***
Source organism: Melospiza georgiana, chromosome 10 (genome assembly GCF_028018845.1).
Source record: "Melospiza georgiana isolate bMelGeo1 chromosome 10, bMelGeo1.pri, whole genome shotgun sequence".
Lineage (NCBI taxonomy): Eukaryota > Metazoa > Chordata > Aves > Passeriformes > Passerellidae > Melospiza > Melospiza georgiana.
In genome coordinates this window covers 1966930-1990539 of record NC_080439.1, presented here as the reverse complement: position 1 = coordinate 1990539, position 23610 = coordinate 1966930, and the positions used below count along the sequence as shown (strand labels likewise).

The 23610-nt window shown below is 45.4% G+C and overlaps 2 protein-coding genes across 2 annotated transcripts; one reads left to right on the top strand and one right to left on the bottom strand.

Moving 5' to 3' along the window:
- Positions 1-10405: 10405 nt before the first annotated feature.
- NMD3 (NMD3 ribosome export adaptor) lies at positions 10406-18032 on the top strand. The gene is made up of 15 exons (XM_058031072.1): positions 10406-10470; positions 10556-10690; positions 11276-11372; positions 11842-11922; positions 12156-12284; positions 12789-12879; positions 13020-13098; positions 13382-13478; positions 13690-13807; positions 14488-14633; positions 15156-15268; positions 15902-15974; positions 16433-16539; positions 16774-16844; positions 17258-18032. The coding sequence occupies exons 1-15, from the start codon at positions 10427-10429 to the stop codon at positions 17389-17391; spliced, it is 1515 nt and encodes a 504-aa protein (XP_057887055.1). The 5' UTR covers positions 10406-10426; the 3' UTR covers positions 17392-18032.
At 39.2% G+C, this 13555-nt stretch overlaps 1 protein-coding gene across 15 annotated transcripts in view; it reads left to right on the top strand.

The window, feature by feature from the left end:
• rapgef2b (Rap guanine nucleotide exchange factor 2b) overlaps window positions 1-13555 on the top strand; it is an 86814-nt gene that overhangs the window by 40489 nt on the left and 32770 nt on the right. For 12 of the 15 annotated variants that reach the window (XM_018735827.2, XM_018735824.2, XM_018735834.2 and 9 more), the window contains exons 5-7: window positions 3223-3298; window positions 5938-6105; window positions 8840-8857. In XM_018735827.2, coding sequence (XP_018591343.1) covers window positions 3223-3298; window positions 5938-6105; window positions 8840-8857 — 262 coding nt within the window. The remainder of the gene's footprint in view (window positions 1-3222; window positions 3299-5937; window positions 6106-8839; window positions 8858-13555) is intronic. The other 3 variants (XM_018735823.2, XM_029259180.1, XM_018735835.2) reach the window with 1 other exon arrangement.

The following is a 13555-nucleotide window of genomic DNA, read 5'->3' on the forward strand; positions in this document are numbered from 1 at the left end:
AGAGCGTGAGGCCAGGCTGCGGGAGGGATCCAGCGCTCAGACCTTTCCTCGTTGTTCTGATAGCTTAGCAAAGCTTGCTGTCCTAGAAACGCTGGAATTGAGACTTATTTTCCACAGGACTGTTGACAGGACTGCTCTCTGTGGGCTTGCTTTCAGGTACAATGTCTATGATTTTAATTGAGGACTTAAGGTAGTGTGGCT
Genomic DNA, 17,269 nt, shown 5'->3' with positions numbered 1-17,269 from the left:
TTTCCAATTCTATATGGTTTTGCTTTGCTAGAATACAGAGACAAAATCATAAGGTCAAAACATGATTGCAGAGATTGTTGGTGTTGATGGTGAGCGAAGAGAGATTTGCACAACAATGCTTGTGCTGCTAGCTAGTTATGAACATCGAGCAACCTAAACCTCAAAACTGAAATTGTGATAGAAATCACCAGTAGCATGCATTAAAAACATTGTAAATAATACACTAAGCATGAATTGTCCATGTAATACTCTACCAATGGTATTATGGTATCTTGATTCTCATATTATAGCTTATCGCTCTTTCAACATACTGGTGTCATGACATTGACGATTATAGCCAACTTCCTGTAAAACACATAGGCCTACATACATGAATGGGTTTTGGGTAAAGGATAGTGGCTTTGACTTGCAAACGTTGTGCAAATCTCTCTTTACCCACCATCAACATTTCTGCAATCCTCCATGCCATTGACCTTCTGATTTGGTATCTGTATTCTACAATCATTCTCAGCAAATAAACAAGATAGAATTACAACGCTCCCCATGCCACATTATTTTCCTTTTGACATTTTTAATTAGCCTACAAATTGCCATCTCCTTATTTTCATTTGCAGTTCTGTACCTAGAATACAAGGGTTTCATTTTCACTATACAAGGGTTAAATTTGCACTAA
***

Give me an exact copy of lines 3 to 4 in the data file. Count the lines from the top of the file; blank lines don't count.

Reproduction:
Lineage (NCBI taxonomy): Eukaryota > Metazoa > Chordata > Aves > Passeriformes > Passerellidae > Melospiza > Melospiza georgiana.
In genome coordinates this window covers 1966930-1990539 of record NC_080439.1, presented here as the reverse complement: position 1 = coordinate 1990539, position 23610 = coordinate 1966930, and the positions used below count along the sequence as shown (strand labels likewise).